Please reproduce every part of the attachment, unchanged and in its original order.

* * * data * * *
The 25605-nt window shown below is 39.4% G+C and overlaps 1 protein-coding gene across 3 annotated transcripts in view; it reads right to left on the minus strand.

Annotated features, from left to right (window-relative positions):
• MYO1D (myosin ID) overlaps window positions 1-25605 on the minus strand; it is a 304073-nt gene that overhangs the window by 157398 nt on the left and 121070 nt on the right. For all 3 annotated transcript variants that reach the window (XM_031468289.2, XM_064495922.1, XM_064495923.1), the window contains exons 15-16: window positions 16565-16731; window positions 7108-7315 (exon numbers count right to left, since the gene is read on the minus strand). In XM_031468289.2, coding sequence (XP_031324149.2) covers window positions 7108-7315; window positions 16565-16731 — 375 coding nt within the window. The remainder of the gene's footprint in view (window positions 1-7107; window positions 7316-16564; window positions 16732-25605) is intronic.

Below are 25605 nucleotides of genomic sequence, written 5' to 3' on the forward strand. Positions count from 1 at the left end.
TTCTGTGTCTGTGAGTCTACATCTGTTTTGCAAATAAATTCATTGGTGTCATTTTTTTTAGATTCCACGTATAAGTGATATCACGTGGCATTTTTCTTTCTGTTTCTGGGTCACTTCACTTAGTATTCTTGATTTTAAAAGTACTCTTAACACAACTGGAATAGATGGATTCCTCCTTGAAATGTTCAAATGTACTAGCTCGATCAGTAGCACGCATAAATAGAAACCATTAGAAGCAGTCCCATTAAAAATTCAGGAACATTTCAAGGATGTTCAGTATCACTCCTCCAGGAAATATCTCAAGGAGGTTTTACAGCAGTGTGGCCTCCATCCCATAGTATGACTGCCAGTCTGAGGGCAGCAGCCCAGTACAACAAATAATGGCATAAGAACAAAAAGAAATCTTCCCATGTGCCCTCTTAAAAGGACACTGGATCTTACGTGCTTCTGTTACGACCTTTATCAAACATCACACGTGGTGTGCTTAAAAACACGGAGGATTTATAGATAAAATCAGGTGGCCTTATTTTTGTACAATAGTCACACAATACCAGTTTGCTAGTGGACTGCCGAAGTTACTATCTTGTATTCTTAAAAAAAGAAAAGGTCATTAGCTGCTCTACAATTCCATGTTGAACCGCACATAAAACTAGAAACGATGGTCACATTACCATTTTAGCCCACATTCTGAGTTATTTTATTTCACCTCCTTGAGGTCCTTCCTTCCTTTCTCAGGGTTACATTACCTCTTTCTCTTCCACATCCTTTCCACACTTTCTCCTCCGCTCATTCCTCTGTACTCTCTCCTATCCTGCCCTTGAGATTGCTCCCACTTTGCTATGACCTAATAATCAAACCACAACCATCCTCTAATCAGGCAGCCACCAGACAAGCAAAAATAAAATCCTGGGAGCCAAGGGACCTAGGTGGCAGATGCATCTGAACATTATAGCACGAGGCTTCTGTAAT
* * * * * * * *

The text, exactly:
The 25605-nt window shown below is 39.4% G+C and overlaps 1 protein-coding gene across 3 annotated transcripts in view; it reads right to left on the minus strand.

Annotated features, from left to right (window-relative positions):
• MYO1D (myosin ID) overlaps window positions 1-25605 on the minus strand; it is a 304073-nt gene that overhangs the window by 157398 nt on the left and 121070 nt on the right. For all 3 annotated transcript variants that reach the window (XM_031468289.2, XM_064495922.1, XM_064495923.1), the window contains exons 15-16: window positions 16565-16731; window positions 7108-7315 (exon numbers count right to left, since the gene is read on the minus strand). In XM_031468289.2, coding sequence (XP_031324149.2) covers window positions 7108-7315; window positions 16565-16731 — 375 coding nt within the window. The remainder of the gene's footprint in view (window positions 1-7107; window positions 7316-16564; window positions 16732-25605) is intronic.

Below are 25605 nucleotides of genomic sequence, written 5' to 3' on the forward strand. Positions count from 1 at the left end.
TTCTGTGTCTGTGAGTCTACATCTGTTTTGCAAATAAATTCATTGGTGTCATTTTTTTTAGATTCCACGTATAAGTGATATCACGTGGCATTTTTCTTTCTGTTTCTGGGTCACTTCACTTAGTATTCTTGATTTTAAAAGTACTCTTAACACAACTGGAATAGATGGATTCCTCCTTGAAATGTTCAAATGTACTAGCTCGATCAGTAGCACGCATAAATAGAAACCATTAGAAGCAGTCCCATTAAAAATTCAGGAACATTTCAAGGATGTTCAGTATCACTCCTCCAGGAAATATCTCAAGGAGGTTTTACAGCAGTGTGGCCTCCATCCCATAGTATGACTGCCAGTCTGAGGGCAGCAGCCCAGTACAACAAATAATGGCATAAGAACAAAAAGAAATCTTCCCATGTGCCCTCTTAAAAGGACACTGGATCTTACGTGCTTCTGTTACGACCTTTATCAAACATCACACGTGGTGTGCTTAAAAACACGGAGGATTTATAGATAAAATCAGGTGGCCTTATTTTTGTACAATAGTCACACAATACCAGTTTGCTAGTGGACTGCCGAAGTTACTATCTTGTATTCTTAAAAAAAGAAAAGGTCATTAGCTGCTCTACAATTCCATGTTGAACCGCACATAAAACTAGAAACGATGGTCACATTACCATTTTAGCCCACATTCTGAGTTATTTTATTTCACCTCCTTGAGGTCCTTCCTTCCTTTCTCAGGGTTACATTACCTCTTTCTCTTCCACATCCTTTCCACACTTTCTCCTCCGCTCATTCCTCTGTACTCTCTCCTATCCTGCCCTTGAGATTGCTCCCACTTTGCTATGACCTAATAATCAAACCACAACCATCCTCTAATCAGGCAGCCACCAGACAAGCAAAAATAAAATCCTGGGAGCCAAGGGACCTAGGTGGCAGATGCATCTGAACATTATAGCACGAGGCTTCTGTAAT